You thought Nazis were spelled Knotsies....while I was little I thought the word was spelled as it appears phonetically (Nah-zis) based on my reading of a TV Guide episode description of season 5, episode 4, of "The Fall Guy" from October 1985.

      I haven't seen either movie since 2017 but I'm inclined to watch them both to compare soundtracks and see if I agree with you that "Last Crusade" upstaged "Temple of Doom" in the soundtrack department.

      The booby-trapped temple leading to the Holy Grail was fun and all, but certainly the point where the movie drifted into the supernatural as all Indiana Jones movies at the end. I still really enjoyed it though, and to this day find myself saying "You chose....poorly" in reference to the grail keeper's darkly humorous line following Donovan's unpleasant demise.

      I never thought of it but you're right...why didn't Indy just use his whip to get the Holy Grail.

      They really should have ended the series at the end of this movie. I was always under the impression that Indy and father now had eternal life after being touched by the water from the Grail, so having another movie seemed kind of pointless, but I guess as viewers we were supposed to disregard their acquisition of eternal life at the end of "Last Crusade".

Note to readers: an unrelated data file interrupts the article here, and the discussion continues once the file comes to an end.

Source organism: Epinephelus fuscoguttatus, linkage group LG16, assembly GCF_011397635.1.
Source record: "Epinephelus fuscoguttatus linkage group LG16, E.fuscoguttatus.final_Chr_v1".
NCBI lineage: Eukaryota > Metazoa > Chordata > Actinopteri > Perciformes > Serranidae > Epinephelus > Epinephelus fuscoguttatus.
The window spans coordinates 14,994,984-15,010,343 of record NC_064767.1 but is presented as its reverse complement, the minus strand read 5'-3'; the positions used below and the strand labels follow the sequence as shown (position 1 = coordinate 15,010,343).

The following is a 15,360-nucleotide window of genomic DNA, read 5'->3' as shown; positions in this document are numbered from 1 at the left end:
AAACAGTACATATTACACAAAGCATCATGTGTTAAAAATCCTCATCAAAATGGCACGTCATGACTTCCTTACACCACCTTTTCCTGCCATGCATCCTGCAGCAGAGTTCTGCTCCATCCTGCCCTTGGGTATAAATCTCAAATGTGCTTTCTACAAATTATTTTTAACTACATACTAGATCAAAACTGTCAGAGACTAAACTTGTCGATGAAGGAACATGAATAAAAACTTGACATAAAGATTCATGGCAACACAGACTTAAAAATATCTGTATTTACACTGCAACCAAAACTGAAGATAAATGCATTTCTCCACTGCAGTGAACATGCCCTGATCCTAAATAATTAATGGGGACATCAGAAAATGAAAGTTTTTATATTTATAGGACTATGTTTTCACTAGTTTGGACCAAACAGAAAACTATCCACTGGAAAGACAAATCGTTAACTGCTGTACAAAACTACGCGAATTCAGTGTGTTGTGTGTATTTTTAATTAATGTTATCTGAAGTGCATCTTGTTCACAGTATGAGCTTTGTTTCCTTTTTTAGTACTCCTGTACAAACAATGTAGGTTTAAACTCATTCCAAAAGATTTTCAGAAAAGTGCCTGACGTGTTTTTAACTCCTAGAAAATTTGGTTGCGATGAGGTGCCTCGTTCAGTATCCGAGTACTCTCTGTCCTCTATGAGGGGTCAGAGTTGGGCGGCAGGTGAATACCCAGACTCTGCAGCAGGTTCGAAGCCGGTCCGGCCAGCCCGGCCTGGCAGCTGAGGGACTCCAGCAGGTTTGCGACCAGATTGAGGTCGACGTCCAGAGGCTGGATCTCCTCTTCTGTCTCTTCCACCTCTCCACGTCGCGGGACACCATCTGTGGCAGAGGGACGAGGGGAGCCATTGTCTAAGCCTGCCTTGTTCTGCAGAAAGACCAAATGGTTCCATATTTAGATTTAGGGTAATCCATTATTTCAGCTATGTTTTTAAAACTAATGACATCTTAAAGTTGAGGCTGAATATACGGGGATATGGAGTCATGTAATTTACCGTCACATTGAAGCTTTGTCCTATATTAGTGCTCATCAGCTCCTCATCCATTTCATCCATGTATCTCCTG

I always walk into any viewings of the Indiana Jones movies thinking that the "Temple of Doom" is the best, but every time I watch "Last Crusade" I think to myself....this was just as good. If only they'd quit while they were ahead....but of course Hollywood isn't known for its discipline with that sort of thing.

      1. With Stoppard, it was both replacing existing dialogue and also cutting scenes and creating new ones. Mike Fitzgerald (who wrote the article I linked to) has every edit on his website (over 100), and every single one seems to be for the better.

        I also have used the "You chose poorly" line -- it really is one of the best lines ever, and with perfect delivery.

        On the eternal life thing, the reason they don't have eternal life is because they didn't stay in the temple (that was part of the deal). Also, when Elsa disobeyed the knight's orders and took the grail past the seal, that might have ruined it for everybody (including the knight) -- I'm not sure about that part.